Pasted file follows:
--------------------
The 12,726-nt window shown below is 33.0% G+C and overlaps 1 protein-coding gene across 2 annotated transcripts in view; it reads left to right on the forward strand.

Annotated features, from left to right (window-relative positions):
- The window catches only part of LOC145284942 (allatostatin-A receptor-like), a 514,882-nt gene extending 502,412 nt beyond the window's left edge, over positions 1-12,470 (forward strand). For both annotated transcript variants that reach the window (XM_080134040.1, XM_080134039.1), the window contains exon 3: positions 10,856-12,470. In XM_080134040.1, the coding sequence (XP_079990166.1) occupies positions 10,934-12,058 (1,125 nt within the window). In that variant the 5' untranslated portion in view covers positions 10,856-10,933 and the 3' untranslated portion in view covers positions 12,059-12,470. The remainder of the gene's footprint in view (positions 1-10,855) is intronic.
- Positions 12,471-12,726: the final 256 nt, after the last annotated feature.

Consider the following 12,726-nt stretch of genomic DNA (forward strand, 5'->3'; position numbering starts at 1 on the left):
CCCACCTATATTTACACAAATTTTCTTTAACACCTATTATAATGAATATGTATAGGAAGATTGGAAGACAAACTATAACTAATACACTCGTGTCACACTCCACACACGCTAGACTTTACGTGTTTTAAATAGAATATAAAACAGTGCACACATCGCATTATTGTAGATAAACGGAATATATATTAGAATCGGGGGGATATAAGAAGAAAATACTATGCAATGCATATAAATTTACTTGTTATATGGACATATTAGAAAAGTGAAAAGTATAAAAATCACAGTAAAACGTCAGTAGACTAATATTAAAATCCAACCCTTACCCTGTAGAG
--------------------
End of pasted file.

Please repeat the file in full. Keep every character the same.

The 12,726-nt window shown below is 33.0% G+C and overlaps 1 protein-coding gene across 2 annotated transcripts in view; it reads left to right on the forward strand.

Annotated features, from left to right (window-relative positions):
- The window catches only part of LOC145284942 (allatostatin-A receptor-like), a 514,882-nt gene extending 502,412 nt beyond the window's left edge, over positions 1-12,470 (forward strand). For both annotated transcript variants that reach the window (XM_080134040.1, XM_080134039.1), the window contains exon 3: positions 10,856-12,470. In XM_080134040.1, the coding sequence (XP_079990166.1) occupies positions 10,934-12,058 (1,125 nt within the window). In that variant the 5' untranslated portion in view covers positions 10,856-10,933 and the 3' untranslated portion in view covers positions 12,059-12,470. The remainder of the gene's footprint in view (positions 1-10,855) is intronic.
- Positions 12,471-12,726: the final 256 nt, after the last annotated feature.

Consider the following 12,726-nt stretch of genomic DNA (forward strand, 5'->3'; position numbering starts at 1 on the left):
CCCACCTATATTTACACAAATTTTCTTTAACACCTATTATAATGAATATGTATAGGAAGATTGGAAGACAAACTATAACTAATACACTCGTGTCACACTCCACACACGCTAGACTTTACGTGTTTTAAATAGAATATAAAACAGTGCACACATCGCATTATTGTAGATAAACGGAATATATATTAGAATCGGGGGGATATAAGAAGAAAATACTATGCAATGCATATAAATTTACTTGTTATATGGACATATTAGAAAAGTGAAAAGTATAAAAATCACAGTAAAACGTCAGTAGACTAATATTAAAATCCAACCCTTACCCTGTAGAG